Note: If you increase your blog activity, you will likely see an increase in your bounce rate. Do not panic. This is normal. As you might expect, traffic growth comes from readers who are only interested in a particular post.
Channels are the paths or processes that led a visitor to your site. There are four main channels you should track: organic, direct, referral, and social. You can also track paid search if your firm is participating in a Pay Per Click (PPC) campaign or Google Ad campaign.
Why is this metric important? To answer this question, let’s explore how each channel defined and how to identify possible opportunities.
- Organic search is when someone finds your site using a search engine. This is usually broken down into branded (search terms that include your business name) or non-branded (search for specific services or issues) keywords. When someone selects your site in search results, it recorded as regular search traffic. Organic search is the most important metric to track when it comes to how your site is performing from an overall SEO perspective. Is your site properly optimized to display the keywords you want to rank for? Are you driving quality traffic to your website? These questions can be better answered by tracking this metric specifically.
- Direct traffic is when someone enters the URL of your pages directly into the address bar of their browser. For example, if someone types hingemarketing.com in the address bar, it will record as direct traffic.
- Referral traffic recorded when someone comes to your site from a link on a website other than a search engine. The number, and more importantly, the quality of the links that lead to your site play an important role in how Google ranks sites in organic search. So, it is important to make an effort to get quality links to your site. Moz.com has great tools to help you determine which sites have the highest authority.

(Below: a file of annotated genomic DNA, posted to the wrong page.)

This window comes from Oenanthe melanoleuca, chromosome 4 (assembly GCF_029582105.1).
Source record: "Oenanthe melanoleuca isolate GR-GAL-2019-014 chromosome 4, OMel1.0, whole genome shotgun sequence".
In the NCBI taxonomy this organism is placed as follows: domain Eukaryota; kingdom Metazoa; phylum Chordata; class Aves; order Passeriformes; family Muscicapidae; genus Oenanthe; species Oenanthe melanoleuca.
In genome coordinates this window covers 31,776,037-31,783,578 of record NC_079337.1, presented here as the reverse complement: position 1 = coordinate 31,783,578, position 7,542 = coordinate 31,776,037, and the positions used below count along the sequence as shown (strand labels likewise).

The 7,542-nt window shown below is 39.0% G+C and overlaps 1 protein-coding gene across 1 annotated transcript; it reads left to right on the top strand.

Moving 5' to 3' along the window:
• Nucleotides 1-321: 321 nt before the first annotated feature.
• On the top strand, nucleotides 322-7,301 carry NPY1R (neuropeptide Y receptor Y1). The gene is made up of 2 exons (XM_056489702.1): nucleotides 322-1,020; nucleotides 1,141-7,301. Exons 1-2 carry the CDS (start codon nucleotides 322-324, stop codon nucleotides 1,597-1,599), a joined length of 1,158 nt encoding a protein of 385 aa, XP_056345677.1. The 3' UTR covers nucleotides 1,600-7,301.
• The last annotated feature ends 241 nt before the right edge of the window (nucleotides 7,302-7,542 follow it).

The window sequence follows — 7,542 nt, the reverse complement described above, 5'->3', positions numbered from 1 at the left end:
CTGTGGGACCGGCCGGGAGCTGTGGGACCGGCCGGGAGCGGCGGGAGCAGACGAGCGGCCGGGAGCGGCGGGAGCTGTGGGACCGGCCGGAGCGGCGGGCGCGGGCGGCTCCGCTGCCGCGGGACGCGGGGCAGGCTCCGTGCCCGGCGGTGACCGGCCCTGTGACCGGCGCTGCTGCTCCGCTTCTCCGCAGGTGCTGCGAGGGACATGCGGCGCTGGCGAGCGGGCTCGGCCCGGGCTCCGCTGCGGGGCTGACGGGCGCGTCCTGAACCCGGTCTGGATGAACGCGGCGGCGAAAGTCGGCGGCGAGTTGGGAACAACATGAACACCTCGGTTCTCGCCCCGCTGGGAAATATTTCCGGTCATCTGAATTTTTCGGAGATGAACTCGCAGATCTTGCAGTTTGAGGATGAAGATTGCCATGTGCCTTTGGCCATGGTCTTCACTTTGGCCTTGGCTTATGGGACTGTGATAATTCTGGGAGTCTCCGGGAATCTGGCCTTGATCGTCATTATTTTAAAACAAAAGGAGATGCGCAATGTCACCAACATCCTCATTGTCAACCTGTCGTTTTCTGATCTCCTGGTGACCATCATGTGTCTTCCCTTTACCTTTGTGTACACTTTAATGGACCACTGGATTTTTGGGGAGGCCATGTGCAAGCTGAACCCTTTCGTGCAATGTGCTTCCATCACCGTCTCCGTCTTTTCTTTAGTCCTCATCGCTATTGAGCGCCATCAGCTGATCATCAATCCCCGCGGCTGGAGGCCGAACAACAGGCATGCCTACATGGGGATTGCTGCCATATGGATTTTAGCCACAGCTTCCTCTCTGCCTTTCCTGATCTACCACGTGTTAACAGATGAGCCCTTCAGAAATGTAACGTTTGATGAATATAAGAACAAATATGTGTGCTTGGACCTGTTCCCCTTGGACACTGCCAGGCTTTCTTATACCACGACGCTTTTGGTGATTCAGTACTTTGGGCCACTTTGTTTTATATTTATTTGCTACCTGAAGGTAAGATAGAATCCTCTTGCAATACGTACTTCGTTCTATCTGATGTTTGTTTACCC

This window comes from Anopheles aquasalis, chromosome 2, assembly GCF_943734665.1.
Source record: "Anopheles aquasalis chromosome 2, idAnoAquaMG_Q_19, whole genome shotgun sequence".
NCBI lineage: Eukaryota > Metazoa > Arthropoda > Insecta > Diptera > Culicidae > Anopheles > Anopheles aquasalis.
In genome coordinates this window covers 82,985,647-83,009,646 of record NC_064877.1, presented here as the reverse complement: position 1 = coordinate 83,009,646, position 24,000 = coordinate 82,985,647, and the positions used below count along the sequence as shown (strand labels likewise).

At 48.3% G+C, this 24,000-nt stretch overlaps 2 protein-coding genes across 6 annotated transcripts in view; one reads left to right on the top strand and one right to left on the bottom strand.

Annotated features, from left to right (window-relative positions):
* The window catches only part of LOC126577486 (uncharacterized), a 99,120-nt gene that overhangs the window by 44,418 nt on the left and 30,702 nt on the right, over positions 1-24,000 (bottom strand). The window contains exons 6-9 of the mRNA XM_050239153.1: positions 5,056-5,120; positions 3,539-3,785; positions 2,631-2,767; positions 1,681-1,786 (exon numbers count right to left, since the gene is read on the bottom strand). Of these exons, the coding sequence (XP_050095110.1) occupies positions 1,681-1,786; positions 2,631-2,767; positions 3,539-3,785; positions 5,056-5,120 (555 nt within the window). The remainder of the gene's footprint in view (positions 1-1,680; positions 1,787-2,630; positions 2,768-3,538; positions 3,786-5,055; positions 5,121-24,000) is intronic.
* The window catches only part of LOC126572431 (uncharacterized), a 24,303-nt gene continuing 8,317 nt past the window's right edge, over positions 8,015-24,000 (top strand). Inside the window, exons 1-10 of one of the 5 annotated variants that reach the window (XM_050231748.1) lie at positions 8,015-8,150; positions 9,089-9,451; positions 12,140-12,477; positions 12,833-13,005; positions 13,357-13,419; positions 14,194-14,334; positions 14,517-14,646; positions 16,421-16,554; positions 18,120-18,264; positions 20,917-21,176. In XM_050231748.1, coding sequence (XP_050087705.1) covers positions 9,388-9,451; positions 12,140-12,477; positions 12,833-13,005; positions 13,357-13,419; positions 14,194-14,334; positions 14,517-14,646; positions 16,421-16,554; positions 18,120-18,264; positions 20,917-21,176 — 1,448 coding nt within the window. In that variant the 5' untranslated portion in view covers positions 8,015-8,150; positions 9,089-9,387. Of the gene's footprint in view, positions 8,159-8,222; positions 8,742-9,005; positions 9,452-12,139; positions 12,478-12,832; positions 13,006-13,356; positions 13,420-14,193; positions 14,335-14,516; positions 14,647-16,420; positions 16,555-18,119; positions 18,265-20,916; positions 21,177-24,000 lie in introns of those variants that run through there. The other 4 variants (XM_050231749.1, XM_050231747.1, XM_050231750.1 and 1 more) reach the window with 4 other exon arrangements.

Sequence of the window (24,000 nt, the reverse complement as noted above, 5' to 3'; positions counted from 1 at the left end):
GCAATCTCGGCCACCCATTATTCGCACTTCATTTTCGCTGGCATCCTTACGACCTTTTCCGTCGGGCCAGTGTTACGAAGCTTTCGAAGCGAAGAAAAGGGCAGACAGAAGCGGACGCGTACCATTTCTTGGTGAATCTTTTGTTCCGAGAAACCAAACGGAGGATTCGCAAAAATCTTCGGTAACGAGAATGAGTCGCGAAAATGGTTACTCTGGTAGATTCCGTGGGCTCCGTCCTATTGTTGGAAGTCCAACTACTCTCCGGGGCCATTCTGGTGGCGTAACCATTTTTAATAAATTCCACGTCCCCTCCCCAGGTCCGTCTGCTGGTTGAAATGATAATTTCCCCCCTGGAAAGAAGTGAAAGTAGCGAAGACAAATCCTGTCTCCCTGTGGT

- Social traffic, like referral traffic, logged when someone visits your site from a link on a social network. The two most popular social media platforms for B2B businesses are LinkedIn and Twitter. Other popular networks for B2B businesses include Facebook and YouTube. So remember to share your content on social media whenever possible to expand your company’s online presence and improve the effectiveness of increasing social media traffic.
5) Landing Pages
Landing pages are the pages that a visitor sees when they first visit your site. These are often separate pages, separate from your main website.
Why are landing pages so important? Your most popular landing pages will shed light on the content that drives traffic to your site. B2B companies can identify pieces of content like blog posts or specific pages that rank high in search results by tracking their most popular landing pages.
For example, if there is one blog post that you consistently rank as one of your best landing pages, the post is likely ranking on the first page of search engines for several different keyword variations.
How can you increase the number of landing page hits for your content? Be sure to do keyword research and make sure your content and site page titles optimized for the keywords you want to rank for. Moz.com and SEMrush.com have tools to help you determine which keywords are best for your website.
6) B2B Website All Pages
All pages, or top pages, displayed in a list similar to landing pages but are instead ranked in order from highest to lowest page views. Pageviews differ from sessions in that there can be multiple pageviews in a single session.
Why is this metric important? Often B2B companies assume that the majority of their site visitors are most interested in their services and pages served by industries. This is sometimes the case, and looking at your most popular pages can confirm this. Many B2B companies will find that their “about” section actually gets the most views.
Think of someone evaluating several different firms on the Internet. Most likely, all firms offer similar services and serve similar industries. What will differentiate your firm? A visitor will appreciate the experience and knowledge of your firm by viewing your About Us page.
B2B Website Conclusion
While your site’s overall traffic is an important metric to track, it rarely tells the whole story. Dive deeper into Google Analytics to learn about how your professional services firm can improve the overall performance of your B2B website.